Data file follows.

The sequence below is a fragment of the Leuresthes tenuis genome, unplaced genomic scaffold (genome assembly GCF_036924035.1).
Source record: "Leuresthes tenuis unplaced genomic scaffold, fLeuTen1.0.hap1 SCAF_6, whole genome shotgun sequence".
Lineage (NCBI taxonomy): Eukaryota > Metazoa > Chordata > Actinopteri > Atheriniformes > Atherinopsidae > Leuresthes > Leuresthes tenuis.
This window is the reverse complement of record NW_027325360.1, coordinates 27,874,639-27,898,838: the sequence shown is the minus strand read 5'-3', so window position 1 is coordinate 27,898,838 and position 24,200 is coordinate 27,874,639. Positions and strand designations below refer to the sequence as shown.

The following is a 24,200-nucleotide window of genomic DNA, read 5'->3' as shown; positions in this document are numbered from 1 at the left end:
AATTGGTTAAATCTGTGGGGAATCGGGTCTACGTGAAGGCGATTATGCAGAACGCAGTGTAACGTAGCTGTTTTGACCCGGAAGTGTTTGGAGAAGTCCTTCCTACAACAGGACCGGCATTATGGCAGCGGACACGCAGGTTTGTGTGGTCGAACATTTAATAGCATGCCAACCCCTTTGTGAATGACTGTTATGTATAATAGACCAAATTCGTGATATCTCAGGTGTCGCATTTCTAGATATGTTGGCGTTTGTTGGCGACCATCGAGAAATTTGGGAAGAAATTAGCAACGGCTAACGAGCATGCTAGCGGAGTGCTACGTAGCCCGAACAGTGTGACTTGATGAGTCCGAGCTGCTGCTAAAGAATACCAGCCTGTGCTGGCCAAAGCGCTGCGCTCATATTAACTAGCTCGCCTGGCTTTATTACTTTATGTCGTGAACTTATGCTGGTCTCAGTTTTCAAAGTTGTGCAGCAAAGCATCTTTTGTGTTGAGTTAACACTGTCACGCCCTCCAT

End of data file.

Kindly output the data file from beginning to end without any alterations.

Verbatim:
The sequence below is a fragment of the Leuresthes tenuis genome, unplaced genomic scaffold (genome assembly GCF_036924035.1).
Source record: "Leuresthes tenuis unplaced genomic scaffold, fLeuTen1.0.hap1 SCAF_6, whole genome shotgun sequence".
Lineage (NCBI taxonomy): Eukaryota > Metazoa > Chordata > Actinopteri > Atheriniformes > Atherinopsidae > Leuresthes > Leuresthes tenuis.
This window is the reverse complement of record NW_027325360.1, coordinates 27,874,639-27,898,838: the sequence shown is the minus strand read 5'-3', so window position 1 is coordinate 27,898,838 and position 24,200 is coordinate 27,874,639. Positions and strand designations below refer to the sequence as shown.

The following is a 24,200-nucleotide window of genomic DNA, read 5'->3' as shown; positions in this document are numbered from 1 at the left end:
AATTGGTTAAATCTGTGGGGAATCGGGTCTACGTGAAGGCGATTATGCAGAACGCAGTGTAACGTAGCTGTTTTGACCCGGAAGTGTTTGGAGAAGTCCTTCCTACAACAGGACCGGCATTATGGCAGCGGACACGCAGGTTTGTGTGGTCGAACATTTAATAGCATGCCAACCCCTTTGTGAATGACTGTTATGTATAATAGACCAAATTCGTGATATCTCAGGTGTCGCATTTCTAGATATGTTGGCGTTTGTTGGCGACCATCGAGAAATTTGGGAAGAAATTAGCAACGGCTAACGAGCATGCTAGCGGAGTGCTACGTAGCCCGAACAGTGTGACTTGATGAGTCCGAGCTGCTGCTAAAGAATACCAGCCTGTGCTGGCCAAAGCGCTGCGCTCATATTAACTAGCTCGCCTGGCTTTATTACTTTATGTCGTGAACTTATGCTGGTCTCAGTTTTCAAAGTTGTGCAGCAAAGCATCTTTTGTGTTGAGTTAACACTGTCACGCCCTCCAT